Frank Morris, Jr., Member of the Firm, will co-present "Final EEOC Wellness Plan Regs Under ADA and GINA: Navigating the Interplay Between ADA, HIPAA and ACA Regs," a webinar hosted by Strafford Publications. 

Over the past few years, employers have revised wellness programs to comply with HIPAA and ACA regulations, but employers must now revisit their wellness programs to ensure compliancewith the EEOC’s Final Wellness Plan Regulations, which were issued on May 17, 2016. The EEOC’s regulations amend existing Genetic Information Nondiscrimination Act (GINA) rules and create new Americans with Disabilities Act (ADA) regulations.

The new EEOC Final Wellness Plan regulations require employers to notify employees about health information collected under the wellness program, how it will be used, and how confidentiality will be maintained. While the HIPAA and ACA wellness regulations are similar in many ways to the new EEOC regulations, there are subtle differences that employment counsel must understand to ensure that their clients are in compliance with both sets of laws.

This webinar will discuss the requirements of the new EEOC Final Wellness Plan regulations, their similarities to and differences from the HIPAA and ACA Wellness Plan regulations, and best practices for employers to ensure compliance with all applicable laws when designing and implementing employee wellness plans.

The panel will review these and other key issues:

  • What are the key requirements of the new EEOC Final Wellness Plan regulations?
  • How do the new EEOC Final Wellness Plan regulations clarify how to structure “voluntary” participation incentives?
  • How do the new EEOC Final Wellness Plan regulations mirror the HIPAA and ACA wellness plan final regulations? How do they differ?
  • How should employers interpret “reasonably designed” to promote health or prevent disease when designing their wellness program?

For more information, visit

Event Detail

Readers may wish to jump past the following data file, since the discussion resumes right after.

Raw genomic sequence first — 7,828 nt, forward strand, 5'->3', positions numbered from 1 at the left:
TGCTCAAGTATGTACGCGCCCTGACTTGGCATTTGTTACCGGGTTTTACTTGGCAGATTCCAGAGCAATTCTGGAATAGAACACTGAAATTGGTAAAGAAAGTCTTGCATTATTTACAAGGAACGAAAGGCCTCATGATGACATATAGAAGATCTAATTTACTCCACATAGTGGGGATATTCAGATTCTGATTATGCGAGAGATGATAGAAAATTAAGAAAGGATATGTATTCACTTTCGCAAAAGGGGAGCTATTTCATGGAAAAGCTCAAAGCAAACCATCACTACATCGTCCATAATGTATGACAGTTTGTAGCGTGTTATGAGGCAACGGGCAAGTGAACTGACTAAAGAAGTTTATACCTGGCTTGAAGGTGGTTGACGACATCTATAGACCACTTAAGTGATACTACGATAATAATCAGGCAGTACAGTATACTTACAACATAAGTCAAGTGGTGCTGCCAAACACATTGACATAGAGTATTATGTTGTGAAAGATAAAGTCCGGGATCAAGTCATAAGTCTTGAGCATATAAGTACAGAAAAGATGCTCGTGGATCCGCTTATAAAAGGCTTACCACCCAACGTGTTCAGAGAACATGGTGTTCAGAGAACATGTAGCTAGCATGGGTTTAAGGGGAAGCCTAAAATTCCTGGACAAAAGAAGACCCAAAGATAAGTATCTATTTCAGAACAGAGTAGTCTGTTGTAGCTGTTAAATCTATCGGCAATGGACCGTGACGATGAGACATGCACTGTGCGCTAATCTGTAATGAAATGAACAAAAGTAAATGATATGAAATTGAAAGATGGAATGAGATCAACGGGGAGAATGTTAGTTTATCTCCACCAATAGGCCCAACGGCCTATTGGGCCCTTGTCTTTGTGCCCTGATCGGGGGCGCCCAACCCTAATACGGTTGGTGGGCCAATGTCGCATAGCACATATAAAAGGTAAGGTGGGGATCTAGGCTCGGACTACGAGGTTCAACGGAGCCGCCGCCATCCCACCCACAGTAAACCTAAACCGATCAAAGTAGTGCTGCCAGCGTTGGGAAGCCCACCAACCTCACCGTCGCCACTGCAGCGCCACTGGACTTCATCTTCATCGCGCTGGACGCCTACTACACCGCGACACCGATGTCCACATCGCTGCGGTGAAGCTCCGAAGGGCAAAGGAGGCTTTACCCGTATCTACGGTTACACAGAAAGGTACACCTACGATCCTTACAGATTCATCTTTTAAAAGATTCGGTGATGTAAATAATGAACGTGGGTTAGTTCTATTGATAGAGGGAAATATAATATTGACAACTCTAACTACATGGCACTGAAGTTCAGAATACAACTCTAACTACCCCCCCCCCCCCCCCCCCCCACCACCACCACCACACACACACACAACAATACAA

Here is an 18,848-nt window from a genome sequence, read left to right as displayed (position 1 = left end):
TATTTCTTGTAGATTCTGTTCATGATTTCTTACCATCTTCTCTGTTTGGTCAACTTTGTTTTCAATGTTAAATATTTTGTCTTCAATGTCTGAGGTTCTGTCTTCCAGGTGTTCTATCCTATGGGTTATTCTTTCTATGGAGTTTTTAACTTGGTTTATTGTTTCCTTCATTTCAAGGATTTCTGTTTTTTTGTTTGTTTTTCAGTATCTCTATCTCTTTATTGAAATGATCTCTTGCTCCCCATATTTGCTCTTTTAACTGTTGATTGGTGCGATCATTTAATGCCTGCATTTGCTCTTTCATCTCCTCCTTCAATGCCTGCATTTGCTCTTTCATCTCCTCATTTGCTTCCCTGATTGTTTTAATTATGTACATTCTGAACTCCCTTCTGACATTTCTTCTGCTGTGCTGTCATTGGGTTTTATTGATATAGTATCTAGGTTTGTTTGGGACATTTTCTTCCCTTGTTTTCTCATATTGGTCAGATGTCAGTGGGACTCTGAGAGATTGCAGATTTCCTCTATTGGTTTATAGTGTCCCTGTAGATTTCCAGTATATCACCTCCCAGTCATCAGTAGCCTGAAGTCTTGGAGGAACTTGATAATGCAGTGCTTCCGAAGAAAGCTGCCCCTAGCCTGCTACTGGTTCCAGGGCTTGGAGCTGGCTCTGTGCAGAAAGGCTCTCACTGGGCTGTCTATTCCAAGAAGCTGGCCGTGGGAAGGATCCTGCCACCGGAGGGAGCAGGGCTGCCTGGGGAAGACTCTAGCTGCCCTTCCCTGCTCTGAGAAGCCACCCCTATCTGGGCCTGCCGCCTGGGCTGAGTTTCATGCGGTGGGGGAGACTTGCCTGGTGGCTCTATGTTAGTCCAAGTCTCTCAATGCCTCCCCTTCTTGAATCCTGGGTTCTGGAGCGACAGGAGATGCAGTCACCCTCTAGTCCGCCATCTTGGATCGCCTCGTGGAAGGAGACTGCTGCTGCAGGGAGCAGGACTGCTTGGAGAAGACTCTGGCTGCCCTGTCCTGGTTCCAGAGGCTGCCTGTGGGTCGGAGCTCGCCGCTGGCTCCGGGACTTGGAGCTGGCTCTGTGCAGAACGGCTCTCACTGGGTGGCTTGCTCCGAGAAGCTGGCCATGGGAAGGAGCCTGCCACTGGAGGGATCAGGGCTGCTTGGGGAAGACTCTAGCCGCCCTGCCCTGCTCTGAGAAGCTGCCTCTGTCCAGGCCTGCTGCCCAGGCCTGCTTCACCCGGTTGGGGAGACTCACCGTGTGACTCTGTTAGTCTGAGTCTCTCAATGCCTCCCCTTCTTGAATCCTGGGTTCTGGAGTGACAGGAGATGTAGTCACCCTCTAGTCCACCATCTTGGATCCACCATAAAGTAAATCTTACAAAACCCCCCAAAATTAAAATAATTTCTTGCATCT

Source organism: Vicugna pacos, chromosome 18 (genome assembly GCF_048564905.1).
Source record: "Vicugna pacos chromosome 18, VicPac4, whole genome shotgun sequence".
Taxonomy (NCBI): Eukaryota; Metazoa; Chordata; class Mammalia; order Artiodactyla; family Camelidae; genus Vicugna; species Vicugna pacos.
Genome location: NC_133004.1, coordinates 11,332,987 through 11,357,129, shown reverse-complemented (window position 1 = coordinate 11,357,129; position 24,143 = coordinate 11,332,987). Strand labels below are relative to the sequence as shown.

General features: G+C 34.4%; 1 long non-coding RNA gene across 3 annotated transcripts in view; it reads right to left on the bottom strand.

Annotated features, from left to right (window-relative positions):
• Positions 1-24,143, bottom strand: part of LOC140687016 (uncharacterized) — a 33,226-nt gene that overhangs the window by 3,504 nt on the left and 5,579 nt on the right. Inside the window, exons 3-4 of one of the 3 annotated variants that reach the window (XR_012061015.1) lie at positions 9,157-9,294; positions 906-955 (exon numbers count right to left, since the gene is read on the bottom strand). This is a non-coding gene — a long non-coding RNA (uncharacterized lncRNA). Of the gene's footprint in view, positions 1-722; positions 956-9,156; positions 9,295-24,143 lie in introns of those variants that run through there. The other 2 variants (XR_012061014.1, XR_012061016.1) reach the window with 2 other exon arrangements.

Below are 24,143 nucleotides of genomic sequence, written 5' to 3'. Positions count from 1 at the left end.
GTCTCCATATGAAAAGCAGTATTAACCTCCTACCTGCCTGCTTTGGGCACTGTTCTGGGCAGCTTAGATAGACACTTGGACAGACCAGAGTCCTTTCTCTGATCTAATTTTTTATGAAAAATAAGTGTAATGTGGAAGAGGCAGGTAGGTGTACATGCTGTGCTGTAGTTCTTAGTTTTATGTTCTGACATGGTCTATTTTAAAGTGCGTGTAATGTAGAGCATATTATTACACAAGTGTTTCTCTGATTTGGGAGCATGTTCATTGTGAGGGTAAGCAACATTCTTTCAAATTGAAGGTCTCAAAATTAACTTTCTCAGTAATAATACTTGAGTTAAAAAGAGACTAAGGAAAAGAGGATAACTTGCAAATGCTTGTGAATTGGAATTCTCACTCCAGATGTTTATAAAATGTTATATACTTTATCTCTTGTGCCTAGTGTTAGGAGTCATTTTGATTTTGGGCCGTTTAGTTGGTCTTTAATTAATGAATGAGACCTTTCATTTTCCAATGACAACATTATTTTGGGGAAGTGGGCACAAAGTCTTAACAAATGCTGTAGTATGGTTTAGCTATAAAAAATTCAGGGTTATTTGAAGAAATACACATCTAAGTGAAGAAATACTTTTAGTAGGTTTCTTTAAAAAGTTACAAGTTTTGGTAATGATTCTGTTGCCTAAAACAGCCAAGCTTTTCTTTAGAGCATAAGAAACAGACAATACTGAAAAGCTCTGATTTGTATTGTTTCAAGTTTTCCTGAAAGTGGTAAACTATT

Webinar (EDT)
Jump to Page

Privacy Preference Center

When you visit any website, it may store or retrieve information on your browser, mostly in the form of cookies. This information might be about you, your preferences or your device and is mostly used to make the site work as you expect it to. The information does not usually directly identify you, but it can give you a more personalized web experience. Because we respect your right to privacy, you can choose not to allow some types of cookies. Click on the different category headings to find out more and change our default settings. However, blocking some types of cookies may impact your experience of the site and the services we are able to offer.

Strictly Necessary Cookies

These cookies are necessary for the website to function and cannot be switched off in our systems. They are usually only set in response to actions made by you which amount to a request for services, such as setting your privacy preferences, logging in or filling in forms. You can set your browser to block or alert you about these cookies, but some parts of the site will not then work. These cookies do not store any personally identifiable information.

Performance Cookies

These cookies allow us to count visits and traffic sources so we can measure and improve the performance of our site. They help us to know which pages are the most and least popular and see how visitors move around the site. All information these cookies collect is aggregated and therefore anonymous. If you do not allow these cookies we will not know when you have visited our site, and will not be able to monitor its performance.